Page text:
Sunday, 2 March 2008

Salzburg Day 3 - The weather forbids

I’ve learnt that the bad weather I experienced in Salzburg these couple of days is also affecting the other European city, particularly Germany (in Munich and Frankfurt). And I was told that a tour bus carrying Japanese tourists over turned on its way to the airport in Munich.

I was full of anticipation this morning as I thought I was finally going up Fortress Hohensalzburg. This was where I wanted to go before I even arrived in Salzburg. But as I reached the funicular station (for a ride up to the Fortress), I saw a notice saying that the funicular service was suspended due to the weather conditions. Even the footpath to walk up to the fortress was blocked.

This is really one of those things that can dampen my spirits in a trip. Over dressed and under fed, I was walking silly around Residenz Platz, wondering how I should kill my time for the rest of the day.

But museum hopping can be fun too. Salzburg Museum, Modern Art Museum, Wax Museum and the Festival Hall were some of those places I went today.

(1) Salzburg Museum

Has a collection of paintings of Salzburg city and important people in history. Good stuff, really fascinating. It has also a section with old photographs of Salzburg, which has inspired me on the theme of my next photo album.

Nice painting

(2) Festspielhaus (Festival Hall Complex)

The Festpielhaus will come alive during the Salzburg festival in summer (July). It has 3 theatres, with the oldest one dated back to the 17th century.

The newest addition, the House for Mozart, opened only in 2006, in conjunction with the 250 years anniversary of Mr Mozart. The acoustic in there is great. The walls are made of special plaster-marble mix that will not allow a decibel of sound to escape. So are the wood used for the benches. Specially built for best enjoyment of Mozart’s operas.

The Great Festival Hall opens in 1960. Look how it was built, leaning against the mountain rock (the "wall" right at the end is actually on the rock of Monchsberg mountain).

The Felsenreitschule is an open air theatre (with a retractable roof) built in the 17th century. It is completely deserted now and the stage is covered with white plastic to protect it from the rain (tour guide says it rains more than London here in Salzburg)

For this year’s opening of the Salzburg Festival, Romeo and Julia will be playing in this theatre. Wow!

(3) Café Tomaselli

When the Turks invaded Austria in the 18th century, they introduced coffee beans to this country. It was the best thing that came out of the invasion, as I was told.

Café Tomaselli opens in 1705 and is run by the Tomaselli family ever since. As I was enjoying my coffee and cake, an elderly man with German accent asked if he could share the table with me. Of course, I said, though I was wondering when the table sharing culture in hawker centre has been introduced to Europe.

It was awkward in the beginning as my eyes met the stranger’s uncomfortably. I started out clumsily with a casual conversation, asking if this is a popular café in Salzburg (of course it is, I read it from the guidebook haha!) Indeed, operating for over 300 years, the Tomaselli family must have been doing something very right.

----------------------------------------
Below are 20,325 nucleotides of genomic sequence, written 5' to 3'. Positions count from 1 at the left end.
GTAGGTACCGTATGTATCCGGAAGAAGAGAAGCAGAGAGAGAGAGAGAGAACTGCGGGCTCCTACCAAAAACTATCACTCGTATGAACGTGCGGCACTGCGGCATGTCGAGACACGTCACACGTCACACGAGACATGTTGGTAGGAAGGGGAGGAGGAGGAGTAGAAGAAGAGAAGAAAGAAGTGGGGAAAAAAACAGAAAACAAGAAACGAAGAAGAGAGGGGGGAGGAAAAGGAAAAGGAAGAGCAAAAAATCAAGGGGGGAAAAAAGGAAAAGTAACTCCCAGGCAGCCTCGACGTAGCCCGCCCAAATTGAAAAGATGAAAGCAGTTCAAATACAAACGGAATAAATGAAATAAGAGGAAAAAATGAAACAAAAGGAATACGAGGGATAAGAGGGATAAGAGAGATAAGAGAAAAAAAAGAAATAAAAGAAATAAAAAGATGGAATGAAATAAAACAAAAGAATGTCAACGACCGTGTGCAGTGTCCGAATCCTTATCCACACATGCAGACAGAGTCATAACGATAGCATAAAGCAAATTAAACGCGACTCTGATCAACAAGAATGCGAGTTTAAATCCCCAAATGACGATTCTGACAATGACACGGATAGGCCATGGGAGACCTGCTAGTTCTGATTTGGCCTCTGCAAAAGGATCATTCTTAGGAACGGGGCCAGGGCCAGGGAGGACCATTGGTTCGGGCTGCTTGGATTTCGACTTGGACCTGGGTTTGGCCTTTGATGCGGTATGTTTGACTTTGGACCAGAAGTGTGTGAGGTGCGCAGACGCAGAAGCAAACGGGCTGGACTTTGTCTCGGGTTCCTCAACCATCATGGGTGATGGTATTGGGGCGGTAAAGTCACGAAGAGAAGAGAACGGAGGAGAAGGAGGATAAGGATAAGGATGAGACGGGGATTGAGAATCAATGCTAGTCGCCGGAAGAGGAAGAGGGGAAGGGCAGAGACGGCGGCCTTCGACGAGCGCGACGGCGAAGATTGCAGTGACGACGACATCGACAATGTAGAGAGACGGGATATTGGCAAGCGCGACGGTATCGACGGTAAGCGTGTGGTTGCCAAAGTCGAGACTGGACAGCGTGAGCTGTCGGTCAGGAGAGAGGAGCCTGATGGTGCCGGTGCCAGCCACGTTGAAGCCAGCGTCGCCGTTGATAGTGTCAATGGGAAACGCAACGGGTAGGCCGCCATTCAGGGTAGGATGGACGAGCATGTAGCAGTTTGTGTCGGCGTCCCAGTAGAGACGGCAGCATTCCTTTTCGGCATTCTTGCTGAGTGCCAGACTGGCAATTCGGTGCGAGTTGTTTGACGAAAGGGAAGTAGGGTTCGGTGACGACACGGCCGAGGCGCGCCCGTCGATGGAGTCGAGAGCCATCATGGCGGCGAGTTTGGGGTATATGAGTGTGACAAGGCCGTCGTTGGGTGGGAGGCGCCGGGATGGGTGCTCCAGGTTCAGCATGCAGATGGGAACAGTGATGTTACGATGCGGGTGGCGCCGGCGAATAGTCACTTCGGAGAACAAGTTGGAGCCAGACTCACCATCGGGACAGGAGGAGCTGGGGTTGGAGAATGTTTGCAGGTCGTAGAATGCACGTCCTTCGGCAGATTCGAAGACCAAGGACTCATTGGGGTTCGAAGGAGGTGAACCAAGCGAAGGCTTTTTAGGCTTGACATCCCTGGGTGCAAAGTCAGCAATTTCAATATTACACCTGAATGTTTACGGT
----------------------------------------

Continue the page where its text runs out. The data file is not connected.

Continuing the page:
It turned out that this old gentleman from Germany was a wonderful company for the afternoon. Strangely, we have a few things in common. He works in a Swiss bank doing finance (so am I though not in a bank), love travelling on trains (needless to say, trains are my favourites… Trans Siberia, Lhasa Express are some of my track records) and been to Singapore once but just at the airport (I have been to Germany once, but just at Frankfurt airport). Is this coincidence or fate?

We hit it off really well and I got carried away talking about my Trans Siberia trip. The old gentleman mentioned that this was “in his radar”. I certainly hope he can fulfill his wish soon…. how about this summer?

He ended up buying me the coffee. Oh how can I refuse? And thanks to him, I was introduced to Mrs Tomaselli and shake hands with her!

Mélange (coffee with whipped cream) and Mozart Torte (this is Salzburg as I was told by the waitress).

(4) Mozart Platz

It was 6pm again. I sat on a bench in Mozart Platz, over looking the statue of the great composer and listening to the symphony of church bells.

Today is my final day in Salzburg. Although it has only been a short 3 day stay, I felt like I have travelled in a time machine and was taken to 300 years ago and then back. Salzburg city is full of old town charm. It is so easy to spot something that is more than a century old. Just look up at any building, it can easily be one built in, say 1553. Not surprising since the old town existed since A.D.700 and the “new town” since A.D.1200.

Mozart left a legacy to the world, probably far greater than he could ever imagined. What would he have done differently if he knew he was composing for eternity?

Tomorrow, I will move on to another city, just like the journey of my life will continue as I search for its true meaning.

Next stop, Vienna!

* * Mishap #4 – Fortress Hohensalzburg closed

Can it be worse? So near yet so far.

Maybe this is a way to give myself an excuse to come back here some day. Attending an opera during the Salzburg Festival is a dream of mine for the longest time but, I have not been able to do it this time. Yet I am mindful about making promises to return because it usually does not happen. And when all these are over, the wonderful Salzburg experiences will become pages of memories, be read and re-read then tucked away into a corner of a bookshelf. So what is there left to regret?

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